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Neuropsychiatric Problems After Traumatic Brain Injury: Unraveling the Silent Epidemic

Neuropsychiatric Problems After Traumatic Brain Injury: Unraveling the Silent Epidemic BACKGROUND: Traumatic brain injury (TBI) is a significant public health concern. According to the Centers for Disease Control and Prevention, about 1.4 million people in the United States sustain a TBI annually. OBJECTIVE: This review places particular emphasis on the current knowledge of effective treatment of TBI symptoms, and proposes directions for future research. RESULTS: Neuropsychiatric problems are more prevalent and longer-lasting in TBI patients than in the general population. About 40% of TBI victims suffer from two or more psychiatric disorders, and a similar percentage experience at least one unmet need for cognitive, emotional, or job assistance 1 year after injury. The entire spectrum of TBI severity, from mild to severe, is associated with an increase in psychiatric conditions. CONCLUSION: Despite the high incidence of severe consequences of TBI, there are scarce empirical data to guide psychiatric treatment. Some approaches that have been helpful include cognitive and behavioral therapy and pharmacologic treatment. The authors list specific research recommendations that could further identify useful therapeutic interventions. http://www.deepdyve.com/assets/images/DeepDyve-Logo-lg.png Psychosomatics American Psychiatric Publishing, Inc (Journal)

Neuropsychiatric Problems After Traumatic Brain Injury: Unraveling the Silent Epidemic

Psychosomatics , Volume 50 (3): 198 – May 1, 2009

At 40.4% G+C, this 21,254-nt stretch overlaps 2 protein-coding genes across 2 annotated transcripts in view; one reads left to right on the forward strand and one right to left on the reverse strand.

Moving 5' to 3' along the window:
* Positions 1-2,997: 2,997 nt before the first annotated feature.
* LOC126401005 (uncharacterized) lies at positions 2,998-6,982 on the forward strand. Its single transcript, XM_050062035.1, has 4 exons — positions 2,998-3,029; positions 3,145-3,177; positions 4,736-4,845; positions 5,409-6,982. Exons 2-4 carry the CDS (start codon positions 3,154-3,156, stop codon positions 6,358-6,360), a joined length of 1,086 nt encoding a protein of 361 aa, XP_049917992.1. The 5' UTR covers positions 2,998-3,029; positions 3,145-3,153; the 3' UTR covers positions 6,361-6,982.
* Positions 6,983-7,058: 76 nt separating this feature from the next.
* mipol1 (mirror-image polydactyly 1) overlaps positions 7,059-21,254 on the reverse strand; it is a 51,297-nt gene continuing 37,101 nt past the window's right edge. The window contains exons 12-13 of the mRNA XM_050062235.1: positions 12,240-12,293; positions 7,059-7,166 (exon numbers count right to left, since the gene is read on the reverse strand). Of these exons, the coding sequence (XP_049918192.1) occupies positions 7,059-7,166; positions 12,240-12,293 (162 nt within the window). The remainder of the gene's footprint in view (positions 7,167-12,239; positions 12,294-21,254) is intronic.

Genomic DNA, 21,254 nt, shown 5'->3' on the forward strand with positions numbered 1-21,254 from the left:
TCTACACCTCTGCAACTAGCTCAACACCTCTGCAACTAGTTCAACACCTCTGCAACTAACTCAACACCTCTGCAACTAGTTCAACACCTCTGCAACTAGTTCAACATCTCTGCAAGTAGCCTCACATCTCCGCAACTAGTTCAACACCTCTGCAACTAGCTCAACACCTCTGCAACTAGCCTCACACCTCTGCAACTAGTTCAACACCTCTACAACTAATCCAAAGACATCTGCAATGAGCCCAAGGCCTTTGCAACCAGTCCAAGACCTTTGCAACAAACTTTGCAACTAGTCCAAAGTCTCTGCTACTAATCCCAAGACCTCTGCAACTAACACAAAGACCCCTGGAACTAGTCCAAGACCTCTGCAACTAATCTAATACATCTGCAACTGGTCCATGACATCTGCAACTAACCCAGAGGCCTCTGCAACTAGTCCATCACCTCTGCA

Neuropsychiatric Problems After Traumatic Brain Injury: Unraveling the Silent Epidemic

Psychosomatics , Volume 50 (3): 198 – May 1, 2009

Abstract

BACKGROUND: Traumatic brain injury (TBI) is a significant public health concern. According to the Centers for Disease Control and Prevention, about 1.4 million people in the United States sustain a TBI annually. OBJECTIVE: This review places particular emphasis on the current knowledge of effective treatment of TBI symptoms, and proposes directions for future research. RESULTS: Neuropsychiatric problems are more prevalent and longer-lasting in TBI patients than in the general population. About 40% of TBI victims suffer from two or more psychiatric disorders, and a similar percentage experience at least one unmet need for cognitive, emotional, or job assistance 1 year after injury. The entire spectrum of TBI severity, from mild to severe, is associated with an increase in psychiatric conditions. CONCLUSION: Despite the high incidence of severe consequences of TBI, there are scarce empirical data to guide psychiatric treatment. Some approaches that have been helpful include cognitive and behavioral therapy and pharmacologic treatment. The authors list specific research recommendations that could further identify useful therapeutic interventions.

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Publisher
American Psychiatric Publishing, Inc (Journal)
Copyright
Copyright © 2009 Academy of Psychosomatic Medicine. All rights reserved.
ISSN
0033-3182
DOI
10.1176/appi.psy.50.3.198
pmid
19567758
Publisher site
See Article on Publisher Site

Abstract

BACKGROUND: Traumatic brain injury (TBI) is a significant public health concern. According to the Centers for Disease Control and Prevention, about 1.4 million people in the United States sustain a TBI annually. OBJECTIVE: This review places particular emphasis on the current knowledge of effective treatment of TBI symptoms, and proposes directions for future research. RESULTS: Neuropsychiatric problems are more prevalent and longer-lasting in TBI patients than in the general population. About 40% of TBI victims suffer from two or more psychiatric disorders, and a similar percentage experience at least one unmet need for cognitive, emotional, or job assistance 1 year after injury. The entire spectrum of TBI severity, from mild to severe, is associated with an increase in psychiatric conditions. CONCLUSION: Despite the high incidence of severe consequences of TBI, there are scarce empirical data to guide psychiatric treatment. Some approaches that have been helpful include cognitive and behavioral therapy and pharmacologic treatment. The authors list specific research recommendations that could further identify useful therapeutic interventions.

Journal

PsychosomaticsAmerican Psychiatric Publishing, Inc (Journal)

Published: May 1, 2009

References